Analysis of a test fall

Force v.s. time data for drop tests using climbing rope has been collected and made available on the net by Hal Murray ( I find analyzing this data is fascinating, even though it has little relevance to my use of rope in climbing. The fact is that the UIAA and some newer organizations have developed practical tests that provide a high level of confidence that ropes, as used in climbing, will do their part help heep us alive and healthy - understanding why ropes behave this way is not necessary for climbers.

Still, I'm a nerd and can't resist fiddling with data. So here goes...

Data for several experiments are available. Most of these include prusiks, force limiters, or other devices that mask the rope's properties. I've picked the first data set for analysis. The commentary supplied with this data reads:

	SamplesPerSecond 2500
	DateTime 2/12/89 11-04
	NumberOfSamples 5000
	Peak 1450
	Info 10 ft, fall factor 1, old climbing rope, good condition
This data is graphed in green below with force in pounds on the y axis plotted against sample number on the x axis. Total elapsed time is 2 seconds.

The red line is position data computed by estimating the mass, m, of the dropped object, and the time when it was dropped, t0=0, then updating its position, yt, and velocity, vt, each 1/2500th of a second with the rule:

	an = fn/m + g
	vn = vn-1 + an / 2500
	yn = yn-1 + vn / 2500
where fn is the nth force (shifted depending on starting time). Ignore the units for the position graph - distances were scaled to fit on the same graph as force. The total distance shown is approximately 1.5 meters and roughly corresponds to rope stretch.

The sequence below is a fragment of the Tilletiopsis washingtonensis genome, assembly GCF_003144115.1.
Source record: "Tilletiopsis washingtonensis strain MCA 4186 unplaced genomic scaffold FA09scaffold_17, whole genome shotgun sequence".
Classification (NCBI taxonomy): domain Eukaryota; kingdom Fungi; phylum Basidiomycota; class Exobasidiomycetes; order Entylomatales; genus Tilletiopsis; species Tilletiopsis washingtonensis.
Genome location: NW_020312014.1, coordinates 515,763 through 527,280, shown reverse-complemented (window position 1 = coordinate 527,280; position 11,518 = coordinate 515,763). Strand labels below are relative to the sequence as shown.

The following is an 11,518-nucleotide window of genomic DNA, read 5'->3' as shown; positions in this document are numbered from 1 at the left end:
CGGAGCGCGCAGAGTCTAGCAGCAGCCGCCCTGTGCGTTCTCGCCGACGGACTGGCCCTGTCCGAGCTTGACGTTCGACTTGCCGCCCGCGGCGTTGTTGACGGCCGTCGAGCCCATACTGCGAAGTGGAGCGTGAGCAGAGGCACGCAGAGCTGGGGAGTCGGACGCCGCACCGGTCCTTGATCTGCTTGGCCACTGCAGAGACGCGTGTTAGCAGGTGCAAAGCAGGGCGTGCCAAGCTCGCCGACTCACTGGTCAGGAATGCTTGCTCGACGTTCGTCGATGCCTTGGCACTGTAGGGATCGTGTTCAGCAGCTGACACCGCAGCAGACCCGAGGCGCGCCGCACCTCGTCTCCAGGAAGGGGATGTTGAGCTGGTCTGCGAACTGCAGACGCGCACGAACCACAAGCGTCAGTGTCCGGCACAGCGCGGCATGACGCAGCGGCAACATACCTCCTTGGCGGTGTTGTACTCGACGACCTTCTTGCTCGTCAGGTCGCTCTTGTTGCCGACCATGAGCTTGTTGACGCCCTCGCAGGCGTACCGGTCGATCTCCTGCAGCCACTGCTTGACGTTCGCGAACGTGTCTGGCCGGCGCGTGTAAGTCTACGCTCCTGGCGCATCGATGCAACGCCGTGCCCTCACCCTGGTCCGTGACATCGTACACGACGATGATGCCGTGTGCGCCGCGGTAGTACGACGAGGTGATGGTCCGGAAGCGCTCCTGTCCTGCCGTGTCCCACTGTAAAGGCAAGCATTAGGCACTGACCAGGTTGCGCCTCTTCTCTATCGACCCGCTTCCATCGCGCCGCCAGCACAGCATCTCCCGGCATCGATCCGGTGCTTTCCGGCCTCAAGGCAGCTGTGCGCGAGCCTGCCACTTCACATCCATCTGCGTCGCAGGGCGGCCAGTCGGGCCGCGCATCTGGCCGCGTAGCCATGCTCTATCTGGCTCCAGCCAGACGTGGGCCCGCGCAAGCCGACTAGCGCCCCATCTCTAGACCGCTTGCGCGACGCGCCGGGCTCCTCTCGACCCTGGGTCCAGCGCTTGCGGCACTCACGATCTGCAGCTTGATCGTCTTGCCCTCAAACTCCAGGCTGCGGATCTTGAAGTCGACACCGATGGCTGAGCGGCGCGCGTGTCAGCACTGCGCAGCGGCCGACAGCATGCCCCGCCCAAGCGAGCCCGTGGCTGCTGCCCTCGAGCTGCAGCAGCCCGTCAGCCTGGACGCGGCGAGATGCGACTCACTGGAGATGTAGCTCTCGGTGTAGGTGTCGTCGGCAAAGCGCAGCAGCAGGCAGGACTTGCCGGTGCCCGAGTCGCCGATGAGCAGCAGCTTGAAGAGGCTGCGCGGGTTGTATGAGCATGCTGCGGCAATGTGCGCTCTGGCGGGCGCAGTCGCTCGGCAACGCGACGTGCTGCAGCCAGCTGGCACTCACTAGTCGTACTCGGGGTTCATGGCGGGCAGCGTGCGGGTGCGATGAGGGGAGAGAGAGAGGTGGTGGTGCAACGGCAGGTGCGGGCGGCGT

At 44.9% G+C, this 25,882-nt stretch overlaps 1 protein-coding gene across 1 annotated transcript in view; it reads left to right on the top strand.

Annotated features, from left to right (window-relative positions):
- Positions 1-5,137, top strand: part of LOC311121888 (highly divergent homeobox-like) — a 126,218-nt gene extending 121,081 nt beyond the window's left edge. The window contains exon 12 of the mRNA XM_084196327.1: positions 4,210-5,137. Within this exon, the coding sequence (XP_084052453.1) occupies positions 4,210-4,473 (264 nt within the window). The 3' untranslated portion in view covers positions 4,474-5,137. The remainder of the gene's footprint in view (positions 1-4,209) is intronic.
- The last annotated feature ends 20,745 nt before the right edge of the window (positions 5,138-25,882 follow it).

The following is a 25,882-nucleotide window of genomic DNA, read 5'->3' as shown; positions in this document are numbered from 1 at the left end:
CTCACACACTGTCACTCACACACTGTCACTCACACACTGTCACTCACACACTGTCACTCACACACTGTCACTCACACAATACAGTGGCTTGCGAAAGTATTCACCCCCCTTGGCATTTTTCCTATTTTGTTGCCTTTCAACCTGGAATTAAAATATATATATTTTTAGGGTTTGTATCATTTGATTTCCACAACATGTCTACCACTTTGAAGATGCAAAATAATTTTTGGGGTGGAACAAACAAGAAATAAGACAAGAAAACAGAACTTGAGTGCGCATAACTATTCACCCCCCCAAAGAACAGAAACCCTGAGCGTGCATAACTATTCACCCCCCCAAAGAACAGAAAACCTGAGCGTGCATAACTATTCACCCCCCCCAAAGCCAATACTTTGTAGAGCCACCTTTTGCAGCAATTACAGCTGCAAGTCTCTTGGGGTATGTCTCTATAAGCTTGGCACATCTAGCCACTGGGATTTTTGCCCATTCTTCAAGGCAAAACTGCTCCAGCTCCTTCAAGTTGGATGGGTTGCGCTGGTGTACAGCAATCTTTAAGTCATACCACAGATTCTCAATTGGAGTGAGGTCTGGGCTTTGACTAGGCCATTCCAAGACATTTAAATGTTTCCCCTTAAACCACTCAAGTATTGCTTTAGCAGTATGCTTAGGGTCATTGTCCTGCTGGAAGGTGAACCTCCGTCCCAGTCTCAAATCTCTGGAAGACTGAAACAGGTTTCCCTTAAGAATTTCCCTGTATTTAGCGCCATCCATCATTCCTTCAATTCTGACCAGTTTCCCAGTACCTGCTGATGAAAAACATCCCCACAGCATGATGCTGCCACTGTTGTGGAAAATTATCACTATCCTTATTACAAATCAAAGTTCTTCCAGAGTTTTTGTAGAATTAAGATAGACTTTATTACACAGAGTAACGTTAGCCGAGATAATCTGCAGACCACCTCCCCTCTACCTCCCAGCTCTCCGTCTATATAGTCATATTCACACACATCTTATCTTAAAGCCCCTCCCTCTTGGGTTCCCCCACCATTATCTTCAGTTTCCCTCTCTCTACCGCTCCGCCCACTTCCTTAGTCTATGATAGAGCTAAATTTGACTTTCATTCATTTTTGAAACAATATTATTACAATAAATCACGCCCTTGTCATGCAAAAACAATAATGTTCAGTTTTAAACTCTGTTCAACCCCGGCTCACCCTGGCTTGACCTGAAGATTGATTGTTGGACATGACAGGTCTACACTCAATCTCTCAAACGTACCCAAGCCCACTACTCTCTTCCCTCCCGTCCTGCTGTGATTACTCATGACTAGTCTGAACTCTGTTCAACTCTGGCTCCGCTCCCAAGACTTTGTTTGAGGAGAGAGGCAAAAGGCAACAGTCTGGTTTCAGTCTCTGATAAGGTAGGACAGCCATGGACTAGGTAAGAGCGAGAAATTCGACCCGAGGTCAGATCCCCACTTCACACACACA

Very nice, so far. The forces look reasonable, and we see a nicely damped oscillation as the mass comes to rest. The force curve is a bit noisy along the initial rise and we could speculate about the cause (is it knot tightening or other internal rope-friction releasing?).

To learn more, I plotted force vs. distance fallen (rope stretch). Force in pounds is on the y axis, and distance in meters on the x axis.

I think this plot is way cool, but keep in mind that the position of the inner spirals can be moved by assuming alternate initial conditions. I chose initial conditions that resulted in a sensible position vs. time plot. Unfortunately, I don't have a record of the initial conditions used to generate the position plots.

Anyway, I think it is fair to conclude that this plot is reasonably close to reality for our purposes. Here are some observations:

Comments, discussion, etc. are welcome, but not spam! I can be reached at

Ken Cline